Cells in a tight spot
Migrating cells must overcome physical barriers such as tight pores in finely meshed tissues. A recent study by a team of LMU biophysicists provides a new theory to describe how cells manoeuvre such confining environments.
In the human body, there is a constant motion of migrating cells. Immune and cancer cells are especially motile, and are able to make their way through various barriers and thinly meshed tissue. A collaboration of experts in theoretical and experimental biophysics led by Prof. Chase Broedersz and Prof. Joachim Rädler at LMU Munich has now proposed a new way of studying the migration of confined cells using a data-driven approach. The results are published online in Nature Physics.
Squeezing back and forth between the two islands
The key to their approach was to study a migrating cell in an artificial confining micro-environment. This micro-environment is made up of two islands on which a cell can comfortably sit, which are connected by a narrow bridge. They are coated with a protein to which the cell can adhere, while the surroundings are not accessible to the cell. The constriction forms a hurdle for the migrating cell, which has to squeeze its way across. Using time-lapse microscopy, the researchers monitored how the cells move around: Breast tissue cells don't just stay put, they frantically squeeze back and forth between the two islands. By watching hundreds of cells migrating on these micro-patterns, the team revealed the dynamics of how cells overcome such physical obstacles.
Crucial for the success of this study was the close collaboration between theory and experiment. "We made sure that the design of the confining environment in which the cells migrate is as simple and controllable as possible," Joachim Rädler explains. "This allows us to use a big-data approach."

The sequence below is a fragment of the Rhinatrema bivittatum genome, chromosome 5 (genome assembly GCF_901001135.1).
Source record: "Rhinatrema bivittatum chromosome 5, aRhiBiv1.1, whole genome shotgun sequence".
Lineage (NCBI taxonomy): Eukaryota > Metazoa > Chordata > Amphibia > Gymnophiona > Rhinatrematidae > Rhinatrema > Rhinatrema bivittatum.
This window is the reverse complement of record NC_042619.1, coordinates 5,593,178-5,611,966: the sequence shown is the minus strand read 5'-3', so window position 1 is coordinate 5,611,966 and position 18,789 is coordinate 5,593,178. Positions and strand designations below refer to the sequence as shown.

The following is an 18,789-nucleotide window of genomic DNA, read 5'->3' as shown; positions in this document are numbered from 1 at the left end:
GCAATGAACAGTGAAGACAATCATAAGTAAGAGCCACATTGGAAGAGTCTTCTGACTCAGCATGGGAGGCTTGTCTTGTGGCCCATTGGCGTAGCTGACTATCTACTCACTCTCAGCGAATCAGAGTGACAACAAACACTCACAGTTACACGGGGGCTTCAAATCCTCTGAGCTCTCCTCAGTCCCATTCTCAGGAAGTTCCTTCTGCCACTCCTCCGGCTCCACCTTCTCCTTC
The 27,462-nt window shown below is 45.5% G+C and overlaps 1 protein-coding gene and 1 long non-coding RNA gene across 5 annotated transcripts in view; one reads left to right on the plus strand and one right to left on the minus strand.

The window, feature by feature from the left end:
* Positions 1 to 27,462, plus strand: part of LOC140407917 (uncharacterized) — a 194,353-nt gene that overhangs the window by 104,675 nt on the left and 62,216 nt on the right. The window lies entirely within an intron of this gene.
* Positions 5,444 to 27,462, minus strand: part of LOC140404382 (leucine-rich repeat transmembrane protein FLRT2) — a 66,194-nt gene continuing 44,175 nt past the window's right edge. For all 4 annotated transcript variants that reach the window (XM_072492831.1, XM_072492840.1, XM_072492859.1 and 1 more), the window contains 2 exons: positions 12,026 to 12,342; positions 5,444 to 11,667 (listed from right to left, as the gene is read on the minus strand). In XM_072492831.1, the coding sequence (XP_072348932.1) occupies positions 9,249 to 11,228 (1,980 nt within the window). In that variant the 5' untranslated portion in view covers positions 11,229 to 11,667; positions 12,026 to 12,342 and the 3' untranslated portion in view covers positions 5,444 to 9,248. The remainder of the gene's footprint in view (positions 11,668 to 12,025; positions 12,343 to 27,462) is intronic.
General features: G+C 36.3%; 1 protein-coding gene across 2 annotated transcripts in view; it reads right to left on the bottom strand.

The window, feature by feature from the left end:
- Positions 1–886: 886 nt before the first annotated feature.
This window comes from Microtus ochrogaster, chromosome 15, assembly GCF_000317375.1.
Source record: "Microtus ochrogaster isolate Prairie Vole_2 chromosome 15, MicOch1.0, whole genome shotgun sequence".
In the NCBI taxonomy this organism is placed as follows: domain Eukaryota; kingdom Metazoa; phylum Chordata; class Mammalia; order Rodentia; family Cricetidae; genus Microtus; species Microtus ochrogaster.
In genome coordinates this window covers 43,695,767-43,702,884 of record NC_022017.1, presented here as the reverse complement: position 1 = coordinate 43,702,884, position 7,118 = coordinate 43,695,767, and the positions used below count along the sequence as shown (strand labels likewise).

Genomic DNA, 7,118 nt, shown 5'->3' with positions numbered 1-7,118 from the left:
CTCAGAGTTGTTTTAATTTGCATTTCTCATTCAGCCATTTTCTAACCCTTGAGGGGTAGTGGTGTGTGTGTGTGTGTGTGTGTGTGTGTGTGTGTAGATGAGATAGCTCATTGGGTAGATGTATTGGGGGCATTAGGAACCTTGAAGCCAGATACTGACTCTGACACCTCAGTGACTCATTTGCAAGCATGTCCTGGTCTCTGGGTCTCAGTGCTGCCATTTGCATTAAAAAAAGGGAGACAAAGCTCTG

Filtering out fluctuations
The theoretical model the biophysicists propose is an equation of motion. This is similar in spirit to the equations that describe many physical systems, such as the motion of the planets around the sun. Cells however are much smaller and their motion is strongly affected by inherent fluctuations. "Using our model, we were able to disentangle the predictable, deterministic components from the random part of the motion, the fluctuations," Chase Broedersz explains. "This allows us to understand how cells can reliably perform migration tasks, despite all these random influences."
Having filtered out the fluctuations in the cell's behaviour, the scientists discovered that breast cancer cells and healthy breast cells have different motility behaviours. "Our data-driven approach combined with artificial micro-patterns allows us to reveal characteristic features of the cells," says David Brückner, the first author of the study. "The inferred model therefore provides a 'motility fingerprint' that distinguishes different cell types."
Chase Broedersz concludes: "Our new approach describes confined cell migration using dynamical systems theory and shows how cells adapt to confined environments. This could also have applications for the quantitative assessment of cell behaviour in more complex biological environments."